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A new meaning of the term “nuclear family”

Written by
Jim Ungrin
the North Renfrew Times
2022 Feb 02

Wikipedia defines a nuclear family as “an elementary family or conjugal family group consisting of two parents and their children (one or more). It is in contrast to a single-parent family, the larger extended family, or a family with more than two parents.”

However, Jim Ungrin, Artifacts Chair of the Society for the Preservation of Canada’s Nuclear Heritage Inc. (SPCNHI) recently learned from a neighbour, Terry Cooper, that the term can have a much different meaning for those of us in the nuclear industry.

The story begins with Allan Cooper who joined Atomic Energy of Canada Limited (AECL) in Chalk River as an engineer in 1964. He later left AECL and joined Ontario Hydro where he worked at Nuclear Power Demonstration (NPD) as a Licenced Shift Manager until it was shut down in 1987. He then rejoined AECL and eventually, post retirement, worked as an engineer at Cernavoda in Romania, where he was part of the Canadian construction/commissioning team for the CANDU reactors being built there.

Allan and his wife Ruby had four sons, Terry, Dave, John and Brent. They all caught their father’s enthusiasm for the nuclear industry and found careers in it. Terry became an Authorized Nuclear Operator (ANO) (formerly known as First Operator) and worked for many years at Bruce B Nuclear Generating Station (NGS); Dave also became an ANO at Bruce B NGS; John became a Supervising Nuclear Operator at Bruce B NGS. Finally, Brent, who started out as an operator at Bruce A NGS, moved on to Pickering NGS, then on to MAPLE at CRNL where he became a Licenced Operator and finally, he joined the Canadian Nuclear Safety Commission (CNSC) and served as a CNSC Inspector at Chalk River.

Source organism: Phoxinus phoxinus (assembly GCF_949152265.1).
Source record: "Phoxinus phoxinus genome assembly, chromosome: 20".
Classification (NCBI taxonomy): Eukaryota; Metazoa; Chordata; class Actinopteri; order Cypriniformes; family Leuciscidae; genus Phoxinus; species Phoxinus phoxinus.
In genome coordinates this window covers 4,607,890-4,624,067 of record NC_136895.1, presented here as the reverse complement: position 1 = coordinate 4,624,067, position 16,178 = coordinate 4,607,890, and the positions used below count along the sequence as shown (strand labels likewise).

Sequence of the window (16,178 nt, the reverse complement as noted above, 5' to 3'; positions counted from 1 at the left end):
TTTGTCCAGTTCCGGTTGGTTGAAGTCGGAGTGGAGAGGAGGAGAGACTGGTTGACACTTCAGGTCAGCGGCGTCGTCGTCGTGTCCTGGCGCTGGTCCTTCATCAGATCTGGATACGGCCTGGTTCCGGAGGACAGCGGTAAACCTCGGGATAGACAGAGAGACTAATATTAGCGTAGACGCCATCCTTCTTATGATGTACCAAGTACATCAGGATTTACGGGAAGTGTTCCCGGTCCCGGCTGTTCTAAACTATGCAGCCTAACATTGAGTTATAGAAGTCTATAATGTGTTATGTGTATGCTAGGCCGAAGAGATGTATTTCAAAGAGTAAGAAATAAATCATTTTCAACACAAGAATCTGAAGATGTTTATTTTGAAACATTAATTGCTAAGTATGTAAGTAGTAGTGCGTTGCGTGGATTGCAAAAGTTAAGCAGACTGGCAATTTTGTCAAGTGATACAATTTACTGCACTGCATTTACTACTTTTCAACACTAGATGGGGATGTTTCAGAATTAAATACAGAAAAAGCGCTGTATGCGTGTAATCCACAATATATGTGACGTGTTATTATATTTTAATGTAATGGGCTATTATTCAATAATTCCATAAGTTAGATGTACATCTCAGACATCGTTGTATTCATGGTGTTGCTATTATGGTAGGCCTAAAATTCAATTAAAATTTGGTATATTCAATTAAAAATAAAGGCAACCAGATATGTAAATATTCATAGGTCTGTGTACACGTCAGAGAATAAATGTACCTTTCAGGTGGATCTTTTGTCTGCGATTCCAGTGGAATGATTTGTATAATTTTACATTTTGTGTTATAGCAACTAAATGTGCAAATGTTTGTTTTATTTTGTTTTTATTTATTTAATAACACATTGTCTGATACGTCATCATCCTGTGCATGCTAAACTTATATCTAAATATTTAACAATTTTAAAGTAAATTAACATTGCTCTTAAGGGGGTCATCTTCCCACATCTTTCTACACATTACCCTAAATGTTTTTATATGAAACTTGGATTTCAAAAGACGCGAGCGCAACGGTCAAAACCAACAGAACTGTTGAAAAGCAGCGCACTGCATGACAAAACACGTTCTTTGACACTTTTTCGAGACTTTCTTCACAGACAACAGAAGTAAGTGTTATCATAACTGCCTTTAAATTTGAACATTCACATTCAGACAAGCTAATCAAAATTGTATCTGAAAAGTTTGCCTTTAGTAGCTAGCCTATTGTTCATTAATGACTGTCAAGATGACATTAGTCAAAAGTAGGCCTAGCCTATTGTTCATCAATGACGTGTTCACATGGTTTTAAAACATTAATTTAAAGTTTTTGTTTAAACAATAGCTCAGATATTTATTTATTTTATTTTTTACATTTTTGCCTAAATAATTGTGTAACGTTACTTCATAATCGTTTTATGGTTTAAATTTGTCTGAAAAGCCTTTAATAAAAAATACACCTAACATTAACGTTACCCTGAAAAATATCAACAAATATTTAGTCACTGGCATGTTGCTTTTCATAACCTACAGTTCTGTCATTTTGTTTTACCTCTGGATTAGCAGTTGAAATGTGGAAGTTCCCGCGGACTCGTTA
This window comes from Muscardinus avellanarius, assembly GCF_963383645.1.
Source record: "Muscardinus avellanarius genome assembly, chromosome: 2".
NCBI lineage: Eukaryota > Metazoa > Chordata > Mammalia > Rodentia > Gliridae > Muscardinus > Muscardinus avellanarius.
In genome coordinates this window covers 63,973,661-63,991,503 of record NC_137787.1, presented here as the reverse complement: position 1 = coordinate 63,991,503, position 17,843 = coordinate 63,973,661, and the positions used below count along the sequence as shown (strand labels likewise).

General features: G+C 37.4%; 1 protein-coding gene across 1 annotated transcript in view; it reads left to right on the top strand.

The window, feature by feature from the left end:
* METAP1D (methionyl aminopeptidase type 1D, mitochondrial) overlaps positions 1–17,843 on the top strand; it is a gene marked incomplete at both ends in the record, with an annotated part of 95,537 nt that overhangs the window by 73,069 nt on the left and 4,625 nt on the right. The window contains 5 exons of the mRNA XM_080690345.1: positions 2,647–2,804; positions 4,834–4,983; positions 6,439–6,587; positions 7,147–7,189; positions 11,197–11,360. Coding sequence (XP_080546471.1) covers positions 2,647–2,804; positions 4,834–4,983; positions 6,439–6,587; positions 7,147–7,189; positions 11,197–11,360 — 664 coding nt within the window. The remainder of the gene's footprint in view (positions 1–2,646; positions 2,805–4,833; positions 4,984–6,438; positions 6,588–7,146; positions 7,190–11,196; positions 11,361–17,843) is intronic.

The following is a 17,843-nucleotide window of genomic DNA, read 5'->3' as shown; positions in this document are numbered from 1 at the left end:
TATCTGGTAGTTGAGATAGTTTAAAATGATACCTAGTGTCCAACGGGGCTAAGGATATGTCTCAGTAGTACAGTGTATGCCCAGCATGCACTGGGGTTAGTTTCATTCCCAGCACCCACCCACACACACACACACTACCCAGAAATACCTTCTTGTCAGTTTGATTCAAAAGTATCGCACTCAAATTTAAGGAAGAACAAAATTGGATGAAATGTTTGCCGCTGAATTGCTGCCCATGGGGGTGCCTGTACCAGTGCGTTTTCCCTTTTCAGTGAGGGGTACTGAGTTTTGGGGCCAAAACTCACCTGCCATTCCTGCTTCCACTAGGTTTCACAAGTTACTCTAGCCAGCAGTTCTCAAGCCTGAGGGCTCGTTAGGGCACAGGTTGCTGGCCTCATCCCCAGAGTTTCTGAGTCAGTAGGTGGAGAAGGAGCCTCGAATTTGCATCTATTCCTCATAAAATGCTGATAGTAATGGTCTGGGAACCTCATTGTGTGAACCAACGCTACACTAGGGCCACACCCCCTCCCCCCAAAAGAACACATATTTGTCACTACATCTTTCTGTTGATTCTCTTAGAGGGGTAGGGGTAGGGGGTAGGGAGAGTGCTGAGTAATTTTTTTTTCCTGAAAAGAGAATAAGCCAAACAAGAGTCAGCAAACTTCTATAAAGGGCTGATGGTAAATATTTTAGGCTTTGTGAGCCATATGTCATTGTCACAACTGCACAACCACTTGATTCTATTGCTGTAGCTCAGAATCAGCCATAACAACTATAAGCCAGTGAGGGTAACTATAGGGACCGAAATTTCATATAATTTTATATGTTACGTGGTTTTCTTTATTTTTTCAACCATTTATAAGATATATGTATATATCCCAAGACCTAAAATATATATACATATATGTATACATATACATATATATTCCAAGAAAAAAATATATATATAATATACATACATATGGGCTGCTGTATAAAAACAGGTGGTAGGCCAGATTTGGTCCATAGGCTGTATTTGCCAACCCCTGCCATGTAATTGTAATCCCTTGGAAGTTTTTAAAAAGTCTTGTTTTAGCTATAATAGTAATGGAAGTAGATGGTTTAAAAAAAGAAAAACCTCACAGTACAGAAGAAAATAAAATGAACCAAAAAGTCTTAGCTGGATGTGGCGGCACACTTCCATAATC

A remarkable family story. However, it does not end there. The enthusiasm for things nuclear then spread to the third generation of the Cooper family. Terry’s son, Allan (named in honour of his grandfather), became an ANO and Shift Manager at Pickering NGS, while another son, Kurtis, has become a Mechanical Supervisor at Bruce A NGS. Meanwhile, John’s son, Michael, followed the Cooper family tradition and became a Control Technician at Bruce B NGS.
The Cooper family involvement in things nuclear was not a male-only affair. Dave Cooper’s daughter, Jenna, became an ANO at the Darlington NGS and then moved on to Bruce NGS, where she became a Shift Manager.

The success of the Canadian nuclear industry has been a story of many people and many families. The Cooper family is the only known family with three generations licenced to operate a nuclear facility in Canada. Their contributions have been large enough that we may have to try to convince Wikipedia to list a second meaning for their definition of a “nuclear family.”

SPCNHI continues to welcome contributions about the nuclear industry. Contributions are most often centered on technical successes or events but, as this anecdote illustrates, there are many stories about the people that need to be told. Please send your always-welcome hard-copy contributions to the Society for the Preservation of Canada’s Nuclear Heritage Inc., Box 441, Deep River, ON, K0J 1P0 and digital ones to